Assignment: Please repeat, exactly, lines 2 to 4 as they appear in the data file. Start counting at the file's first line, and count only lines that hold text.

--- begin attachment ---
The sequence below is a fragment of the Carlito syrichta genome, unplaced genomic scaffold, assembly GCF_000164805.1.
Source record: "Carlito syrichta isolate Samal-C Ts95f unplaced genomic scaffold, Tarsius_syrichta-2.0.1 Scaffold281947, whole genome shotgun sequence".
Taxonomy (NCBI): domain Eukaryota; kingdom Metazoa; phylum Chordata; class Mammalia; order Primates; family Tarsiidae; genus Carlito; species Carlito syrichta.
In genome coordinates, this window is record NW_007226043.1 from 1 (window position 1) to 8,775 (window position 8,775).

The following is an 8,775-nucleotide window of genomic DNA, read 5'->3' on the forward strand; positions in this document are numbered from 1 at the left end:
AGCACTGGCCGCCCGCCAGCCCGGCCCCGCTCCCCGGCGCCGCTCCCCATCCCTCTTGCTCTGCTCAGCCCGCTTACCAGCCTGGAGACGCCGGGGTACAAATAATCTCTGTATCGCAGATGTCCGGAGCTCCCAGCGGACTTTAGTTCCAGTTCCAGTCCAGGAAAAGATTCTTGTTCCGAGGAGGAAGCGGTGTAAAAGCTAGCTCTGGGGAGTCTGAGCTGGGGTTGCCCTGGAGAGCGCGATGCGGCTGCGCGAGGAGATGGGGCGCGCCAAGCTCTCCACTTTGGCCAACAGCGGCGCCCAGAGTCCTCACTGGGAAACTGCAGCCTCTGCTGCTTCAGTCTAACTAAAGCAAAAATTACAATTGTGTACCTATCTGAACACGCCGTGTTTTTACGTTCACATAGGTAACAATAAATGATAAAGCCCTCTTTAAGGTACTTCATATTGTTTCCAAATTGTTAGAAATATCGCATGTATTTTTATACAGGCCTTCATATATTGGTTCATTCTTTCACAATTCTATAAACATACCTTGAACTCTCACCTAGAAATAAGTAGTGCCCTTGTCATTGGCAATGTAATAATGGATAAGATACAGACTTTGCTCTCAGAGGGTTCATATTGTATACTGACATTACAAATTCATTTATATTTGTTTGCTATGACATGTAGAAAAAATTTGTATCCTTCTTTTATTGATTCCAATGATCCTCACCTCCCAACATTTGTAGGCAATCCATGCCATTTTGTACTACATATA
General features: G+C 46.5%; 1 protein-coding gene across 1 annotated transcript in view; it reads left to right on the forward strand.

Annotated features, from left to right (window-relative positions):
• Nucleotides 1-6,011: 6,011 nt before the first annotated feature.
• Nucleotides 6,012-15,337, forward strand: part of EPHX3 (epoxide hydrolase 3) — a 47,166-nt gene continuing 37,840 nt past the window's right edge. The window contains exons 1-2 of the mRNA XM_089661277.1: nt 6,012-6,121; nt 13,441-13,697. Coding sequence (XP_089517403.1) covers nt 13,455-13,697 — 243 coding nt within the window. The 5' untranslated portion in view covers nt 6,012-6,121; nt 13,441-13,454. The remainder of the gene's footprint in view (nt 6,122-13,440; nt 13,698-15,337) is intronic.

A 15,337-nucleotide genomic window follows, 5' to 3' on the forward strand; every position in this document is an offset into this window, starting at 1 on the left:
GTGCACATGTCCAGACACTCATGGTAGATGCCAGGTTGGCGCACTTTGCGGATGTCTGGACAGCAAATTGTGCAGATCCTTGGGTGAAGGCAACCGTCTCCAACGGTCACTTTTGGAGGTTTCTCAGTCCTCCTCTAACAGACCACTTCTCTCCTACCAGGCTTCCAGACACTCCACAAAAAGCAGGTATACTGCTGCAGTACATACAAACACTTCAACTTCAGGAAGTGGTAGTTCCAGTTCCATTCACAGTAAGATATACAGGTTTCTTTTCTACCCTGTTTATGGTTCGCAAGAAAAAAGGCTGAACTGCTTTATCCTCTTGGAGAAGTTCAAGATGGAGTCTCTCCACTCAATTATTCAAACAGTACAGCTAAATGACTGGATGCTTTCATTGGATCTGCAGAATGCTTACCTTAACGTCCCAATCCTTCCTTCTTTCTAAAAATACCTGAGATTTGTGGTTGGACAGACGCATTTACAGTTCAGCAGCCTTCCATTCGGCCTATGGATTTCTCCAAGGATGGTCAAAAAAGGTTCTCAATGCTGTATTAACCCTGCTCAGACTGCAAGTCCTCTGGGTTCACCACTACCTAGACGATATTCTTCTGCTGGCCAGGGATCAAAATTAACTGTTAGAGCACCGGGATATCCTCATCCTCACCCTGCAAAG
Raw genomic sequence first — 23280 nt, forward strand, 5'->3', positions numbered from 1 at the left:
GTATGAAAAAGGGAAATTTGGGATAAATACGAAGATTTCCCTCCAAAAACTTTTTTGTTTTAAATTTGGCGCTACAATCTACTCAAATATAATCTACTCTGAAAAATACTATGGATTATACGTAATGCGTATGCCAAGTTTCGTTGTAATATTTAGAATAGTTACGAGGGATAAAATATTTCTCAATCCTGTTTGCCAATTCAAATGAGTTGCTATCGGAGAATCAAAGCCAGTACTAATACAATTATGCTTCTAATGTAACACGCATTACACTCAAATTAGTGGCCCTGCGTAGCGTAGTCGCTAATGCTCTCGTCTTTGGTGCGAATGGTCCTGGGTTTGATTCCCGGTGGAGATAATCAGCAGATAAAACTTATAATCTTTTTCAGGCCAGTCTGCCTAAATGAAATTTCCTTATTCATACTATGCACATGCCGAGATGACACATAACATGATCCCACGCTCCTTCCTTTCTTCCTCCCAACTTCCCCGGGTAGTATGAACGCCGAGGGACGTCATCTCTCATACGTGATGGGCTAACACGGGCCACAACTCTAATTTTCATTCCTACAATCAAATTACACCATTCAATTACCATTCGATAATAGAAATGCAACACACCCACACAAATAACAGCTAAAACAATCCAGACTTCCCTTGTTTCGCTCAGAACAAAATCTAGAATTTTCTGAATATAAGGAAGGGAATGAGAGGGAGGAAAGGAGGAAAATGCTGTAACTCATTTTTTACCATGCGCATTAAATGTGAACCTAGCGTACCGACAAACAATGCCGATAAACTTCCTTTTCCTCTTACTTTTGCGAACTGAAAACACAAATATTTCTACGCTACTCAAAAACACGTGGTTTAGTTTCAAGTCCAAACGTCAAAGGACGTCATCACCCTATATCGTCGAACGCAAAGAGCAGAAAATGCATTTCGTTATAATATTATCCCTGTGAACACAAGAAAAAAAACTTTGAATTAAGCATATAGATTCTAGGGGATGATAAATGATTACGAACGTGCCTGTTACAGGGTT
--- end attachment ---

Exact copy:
Source record: "Carlito syrichta isolate Samal-C Ts95f unplaced genomic scaffold, Tarsius_syrichta-2.0.1 Scaffold281947, whole genome shotgun sequence".
Taxonomy (NCBI): domain Eukaryota; kingdom Metazoa; phylum Chordata; class Mammalia; order Primates; family Tarsiidae; genus Carlito; species Carlito syrichta.
In genome coordinates, this window is record NW_007226043.1 from 1 (window position 1) to 8,775 (window position 8,775).